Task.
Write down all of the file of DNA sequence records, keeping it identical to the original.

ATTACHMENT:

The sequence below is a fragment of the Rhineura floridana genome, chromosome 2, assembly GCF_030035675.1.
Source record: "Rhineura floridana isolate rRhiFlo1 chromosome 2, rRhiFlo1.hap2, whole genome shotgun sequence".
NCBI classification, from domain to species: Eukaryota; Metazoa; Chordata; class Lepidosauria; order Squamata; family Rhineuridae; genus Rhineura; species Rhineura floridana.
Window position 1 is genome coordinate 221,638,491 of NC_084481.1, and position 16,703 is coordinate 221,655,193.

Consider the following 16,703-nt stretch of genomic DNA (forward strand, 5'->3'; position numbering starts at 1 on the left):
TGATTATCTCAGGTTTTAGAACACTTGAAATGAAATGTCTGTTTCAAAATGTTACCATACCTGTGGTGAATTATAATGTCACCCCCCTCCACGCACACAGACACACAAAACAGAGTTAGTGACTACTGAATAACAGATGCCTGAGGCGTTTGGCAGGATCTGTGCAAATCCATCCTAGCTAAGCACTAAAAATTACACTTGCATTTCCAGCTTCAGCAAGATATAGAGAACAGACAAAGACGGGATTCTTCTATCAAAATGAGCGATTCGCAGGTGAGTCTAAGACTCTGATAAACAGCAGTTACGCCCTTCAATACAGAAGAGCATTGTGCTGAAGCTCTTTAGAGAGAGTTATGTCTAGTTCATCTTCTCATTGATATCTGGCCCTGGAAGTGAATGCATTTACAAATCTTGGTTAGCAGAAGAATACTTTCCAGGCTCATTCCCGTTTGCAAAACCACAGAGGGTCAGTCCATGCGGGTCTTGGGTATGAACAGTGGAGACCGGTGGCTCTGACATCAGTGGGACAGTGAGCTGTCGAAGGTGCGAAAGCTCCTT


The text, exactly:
The sequence below is a fragment of the Rhineura floridana genome, chromosome 2, assembly GCF_030035675.1.
Source record: "Rhineura floridana isolate rRhiFlo1 chromosome 2, rRhiFlo1.hap2, whole genome shotgun sequence".
NCBI classification, from domain to species: Eukaryota; Metazoa; Chordata; class Lepidosauria; order Squamata; family Rhineuridae; genus Rhineura; species Rhineura floridana.
Window position 1 is genome coordinate 221,638,491 of NC_084481.1, and position 16,703 is coordinate 221,655,193.

Consider the following 16,703-nt stretch of genomic DNA (forward strand, 5'->3'; position numbering starts at 1 on the left):
TGATTATCTCAGGTTTTAGAACACTTGAAATGAAATGTCTGTTTCAAAATGTTACCATACCTGTGGTGAATTATAATGTCACCCCCCTCCACGCACACAGACACACAAAACAGAGTTAGTGACTACTGAATAACAGATGCCTGAGGCGTTTGGCAGGATCTGTGCAAATCCATCCTAGCTAAGCACTAAAAATTACACTTGCATTTCCAGCTTCAGCAAGATATAGAGAACAGACAAAGACGGGATTCTTCTATCAAAATGAGCGATTCGCAGGTGAGTCTAAGACTCTGATAAACAGCAGTTACGCCCTTCAATACAGAAGAGCATTGTGCTGAAGCTCTTTAGAGAGAGTTATGTCTAGTTCATCTTCTCATTGATATCTGGCCCTGGAAGTGAATGCATTTACAAATCTTGGTTAGCAGAAGAATACTTTCCAGGCTCATTCCCGTTTGCAAAACCACAGAGGGTCAGTCCATGCGGGTCTTGGGTATGAACAGTGGAGACCGGTGGCTCTGACATCAGTGGGACAGTGAGCTGTCGAAGGTGCGAAAGCTCCTT